It trumps other podcasts by showing the grittier side of entrepreneurship. Out of all the hurdles people face when establishing a business, very few of them actually get mentioned once the business has found success. How I Built This dives into how the most successful entrepreneurs found their way to the top, hurdles and all.

How I Built This wins out based on its practicality alone, but that’s not the only thing it has going for it. The podcast is in a guest interview format and features companies from Roblox to Men’s Warehouse to smaller businesses you’ve probably never heard of. The host, Guy Raz, handles them all with a genuine interest in their stories to ultimately answer the question, “How did you build that?”

With such a wide range of interviewee industries and stories, everyone has something to learn from the podcast.

Episodes in How I Built This range from 45 to 90 minutes. The longer episodes enable Guy to take those deeper dives and really establish what the journey was like for the entrepreneur in question. Of course, the longer episodes can also make listening to How I Built This feel a little tedious if you aren’t super into the company being discussed.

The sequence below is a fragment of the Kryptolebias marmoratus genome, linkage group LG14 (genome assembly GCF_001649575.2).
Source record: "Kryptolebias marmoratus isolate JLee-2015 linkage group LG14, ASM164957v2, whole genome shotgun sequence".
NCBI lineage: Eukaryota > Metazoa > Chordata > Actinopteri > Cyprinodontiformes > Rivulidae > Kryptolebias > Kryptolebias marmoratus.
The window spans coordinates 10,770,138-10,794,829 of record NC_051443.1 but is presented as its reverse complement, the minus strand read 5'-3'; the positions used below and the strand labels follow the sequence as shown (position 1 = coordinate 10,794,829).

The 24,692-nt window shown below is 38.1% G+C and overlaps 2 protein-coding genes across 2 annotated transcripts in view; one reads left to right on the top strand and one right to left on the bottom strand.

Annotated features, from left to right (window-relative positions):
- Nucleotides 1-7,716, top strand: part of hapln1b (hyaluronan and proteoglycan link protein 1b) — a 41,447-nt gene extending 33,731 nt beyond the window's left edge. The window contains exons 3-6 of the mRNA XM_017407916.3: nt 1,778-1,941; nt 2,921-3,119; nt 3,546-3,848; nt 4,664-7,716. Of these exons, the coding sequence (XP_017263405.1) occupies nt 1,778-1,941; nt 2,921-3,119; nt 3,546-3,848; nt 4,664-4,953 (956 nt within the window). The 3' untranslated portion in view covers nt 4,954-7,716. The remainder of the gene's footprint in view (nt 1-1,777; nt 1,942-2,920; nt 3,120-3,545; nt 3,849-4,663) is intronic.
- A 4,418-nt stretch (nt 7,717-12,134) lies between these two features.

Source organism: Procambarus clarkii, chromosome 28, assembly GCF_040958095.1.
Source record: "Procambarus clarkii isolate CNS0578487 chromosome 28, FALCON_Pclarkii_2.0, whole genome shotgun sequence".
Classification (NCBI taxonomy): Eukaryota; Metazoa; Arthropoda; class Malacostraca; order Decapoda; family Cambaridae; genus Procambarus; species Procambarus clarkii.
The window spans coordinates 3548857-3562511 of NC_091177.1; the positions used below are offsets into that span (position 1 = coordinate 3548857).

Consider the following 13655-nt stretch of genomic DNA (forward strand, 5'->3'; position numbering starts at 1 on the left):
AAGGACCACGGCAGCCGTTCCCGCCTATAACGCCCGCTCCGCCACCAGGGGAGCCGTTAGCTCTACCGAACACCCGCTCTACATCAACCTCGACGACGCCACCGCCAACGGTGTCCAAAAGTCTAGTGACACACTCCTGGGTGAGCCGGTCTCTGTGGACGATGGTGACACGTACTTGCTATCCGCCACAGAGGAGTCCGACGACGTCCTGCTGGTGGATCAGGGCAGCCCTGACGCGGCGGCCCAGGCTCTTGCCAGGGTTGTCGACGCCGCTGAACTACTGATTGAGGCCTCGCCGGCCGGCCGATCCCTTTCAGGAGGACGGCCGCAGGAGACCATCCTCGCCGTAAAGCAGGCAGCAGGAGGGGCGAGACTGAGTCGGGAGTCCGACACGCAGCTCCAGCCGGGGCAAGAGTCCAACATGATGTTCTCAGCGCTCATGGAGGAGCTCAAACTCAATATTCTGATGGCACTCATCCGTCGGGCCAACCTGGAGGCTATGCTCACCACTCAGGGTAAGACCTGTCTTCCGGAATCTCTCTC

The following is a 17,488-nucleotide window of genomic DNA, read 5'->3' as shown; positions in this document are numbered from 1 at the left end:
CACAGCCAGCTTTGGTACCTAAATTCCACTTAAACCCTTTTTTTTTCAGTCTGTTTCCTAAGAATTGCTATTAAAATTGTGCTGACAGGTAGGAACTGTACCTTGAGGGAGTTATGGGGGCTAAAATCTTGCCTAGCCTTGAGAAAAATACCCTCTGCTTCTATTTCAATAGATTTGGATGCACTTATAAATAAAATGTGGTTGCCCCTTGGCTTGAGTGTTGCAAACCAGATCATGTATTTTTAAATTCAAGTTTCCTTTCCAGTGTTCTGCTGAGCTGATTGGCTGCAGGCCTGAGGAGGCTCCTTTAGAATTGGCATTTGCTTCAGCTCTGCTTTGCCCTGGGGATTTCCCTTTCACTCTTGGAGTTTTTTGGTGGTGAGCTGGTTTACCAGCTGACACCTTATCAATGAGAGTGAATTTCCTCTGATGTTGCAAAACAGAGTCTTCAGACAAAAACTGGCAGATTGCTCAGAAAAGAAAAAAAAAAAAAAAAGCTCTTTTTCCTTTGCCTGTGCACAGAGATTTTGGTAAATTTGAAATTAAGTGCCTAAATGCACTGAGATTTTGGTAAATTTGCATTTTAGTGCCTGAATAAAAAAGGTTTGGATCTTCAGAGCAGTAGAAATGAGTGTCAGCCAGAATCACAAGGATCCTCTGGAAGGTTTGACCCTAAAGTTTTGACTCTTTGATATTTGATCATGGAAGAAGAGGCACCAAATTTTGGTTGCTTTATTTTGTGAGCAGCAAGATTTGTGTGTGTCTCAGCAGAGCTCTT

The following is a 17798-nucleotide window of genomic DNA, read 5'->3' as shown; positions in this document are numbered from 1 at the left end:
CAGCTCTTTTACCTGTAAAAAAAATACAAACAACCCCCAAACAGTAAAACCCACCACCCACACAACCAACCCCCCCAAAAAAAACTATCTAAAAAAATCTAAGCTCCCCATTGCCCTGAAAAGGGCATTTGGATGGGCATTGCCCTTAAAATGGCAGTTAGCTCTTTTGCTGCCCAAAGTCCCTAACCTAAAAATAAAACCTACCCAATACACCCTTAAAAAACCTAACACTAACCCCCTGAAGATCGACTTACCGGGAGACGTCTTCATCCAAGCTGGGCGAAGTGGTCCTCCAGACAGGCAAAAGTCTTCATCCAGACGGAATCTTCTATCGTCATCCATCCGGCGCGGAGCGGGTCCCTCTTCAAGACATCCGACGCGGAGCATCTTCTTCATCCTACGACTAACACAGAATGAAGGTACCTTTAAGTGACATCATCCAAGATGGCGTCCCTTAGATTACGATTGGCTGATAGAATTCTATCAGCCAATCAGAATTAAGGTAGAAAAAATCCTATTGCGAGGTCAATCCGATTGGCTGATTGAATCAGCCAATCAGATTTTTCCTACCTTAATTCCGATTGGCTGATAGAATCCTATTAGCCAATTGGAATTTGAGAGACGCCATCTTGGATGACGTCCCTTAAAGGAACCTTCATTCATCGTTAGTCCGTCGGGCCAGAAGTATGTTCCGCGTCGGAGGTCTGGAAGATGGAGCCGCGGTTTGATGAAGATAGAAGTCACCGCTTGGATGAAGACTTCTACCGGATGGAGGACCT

Overall, though, How I Built This is an incredible entrepreneurial podcast with very few downsides. We recommend it to anyone with some time on their hands and the desire to learn.

Listen on Spotify here and on Apple Podcasts here.

Best For Bootstrappers: Startups for the Rest of Us

Funding is the name of the game for most entrepreneurs, but it’s always in short supply. Bootstrappers end up being the majority of entrepreneurs because of that. Startups for the Rest of Us captures the energy, struggles, and wisdom that bootstrappers have in an easy-to-consume format.

Startups for the Rest of Us is at the peak of practicality for entrepreneurs using what they have to do when they can. Because of that, listeners find the interviews to be extremely relatable. It feels real, and that kind of real knowledge is valuable for everyone, not just so-called bootstrappers.